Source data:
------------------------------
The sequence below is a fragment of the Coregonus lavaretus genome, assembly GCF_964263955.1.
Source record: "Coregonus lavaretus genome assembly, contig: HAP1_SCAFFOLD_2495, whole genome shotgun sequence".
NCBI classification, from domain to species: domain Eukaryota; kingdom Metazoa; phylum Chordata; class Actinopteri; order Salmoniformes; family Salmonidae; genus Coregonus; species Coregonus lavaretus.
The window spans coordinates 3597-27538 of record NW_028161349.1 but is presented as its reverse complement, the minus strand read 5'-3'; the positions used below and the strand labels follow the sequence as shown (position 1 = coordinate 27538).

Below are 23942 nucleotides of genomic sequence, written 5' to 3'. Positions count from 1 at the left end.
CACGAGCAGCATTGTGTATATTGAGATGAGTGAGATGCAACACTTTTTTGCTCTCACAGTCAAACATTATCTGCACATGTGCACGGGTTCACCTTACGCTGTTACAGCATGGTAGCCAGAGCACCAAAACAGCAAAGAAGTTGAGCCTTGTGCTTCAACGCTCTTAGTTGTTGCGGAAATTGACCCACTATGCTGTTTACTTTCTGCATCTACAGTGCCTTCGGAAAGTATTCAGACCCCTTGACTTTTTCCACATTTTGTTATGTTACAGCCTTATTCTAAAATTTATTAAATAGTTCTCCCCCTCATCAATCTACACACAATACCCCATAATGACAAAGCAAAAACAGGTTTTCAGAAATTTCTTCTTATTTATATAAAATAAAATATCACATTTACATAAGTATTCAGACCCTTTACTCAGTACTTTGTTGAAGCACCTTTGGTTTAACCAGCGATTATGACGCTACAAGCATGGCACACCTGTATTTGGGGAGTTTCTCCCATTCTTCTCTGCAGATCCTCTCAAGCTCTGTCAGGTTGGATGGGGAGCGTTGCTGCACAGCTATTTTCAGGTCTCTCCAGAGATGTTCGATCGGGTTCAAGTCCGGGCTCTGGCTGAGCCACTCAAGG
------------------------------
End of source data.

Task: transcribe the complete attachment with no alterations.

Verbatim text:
The sequence below is a fragment of the Coregonus lavaretus genome, assembly GCF_964263955.1.
Source record: "Coregonus lavaretus genome assembly, contig: HAP1_SCAFFOLD_2495, whole genome shotgun sequence".
NCBI classification, from domain to species: domain Eukaryota; kingdom Metazoa; phylum Chordata; class Actinopteri; order Salmoniformes; family Salmonidae; genus Coregonus; species Coregonus lavaretus.
The window spans coordinates 3597-27538 of record NW_028161349.1 but is presented as its reverse complement, the minus strand read 5'-3'; the positions used below and the strand labels follow the sequence as shown (position 1 = coordinate 27538).

Below are 23942 nucleotides of genomic sequence, written 5' to 3'. Positions count from 1 at the left end.
CACGAGCAGCATTGTGTATATTGAGATGAGTGAGATGCAACACTTTTTTGCTCTCACAGTCAAACATTATCTGCACATGTGCACGGGTTCACCTTACGCTGTTACAGCATGGTAGCCAGAGCACCAAAACAGCAAAGAAGTTGAGCCTTGTGCTTCAACGCTCTTAGTTGTTGCGGAAATTGACCCACTATGCTGTTTACTTTCTGCATCTACAGTGCCTTCGGAAAGTATTCAGACCCCTTGACTTTTTCCACATTTTGTTATGTTACAGCCTTATTCTAAAATTTATTAAATAGTTCTCCCCCTCATCAATCTACACACAATACCCCATAATGACAAAGCAAAAACAGGTTTTCAGAAATTTCTTCTTATTTATATAAAATAAAATATCACATTTACATAAGTATTCAGACCCTTTACTCAGTACTTTGTTGAAGCACCTTTGGTTTAACCAGCGATTATGACGCTACAAGCATGGCACACCTGTATTTGGGGAGTTTCTCCCATTCTTCTCTGCAGATCCTCTCAAGCTCTGTCAGGTTGGATGGGGAGCGTTGCTGCACAGCTATTTTCAGGTCTCTCCAGAGATGTTCGATCGGGTTCAAGTCCGGGCTCTGGCTGAGCCACTCAAGG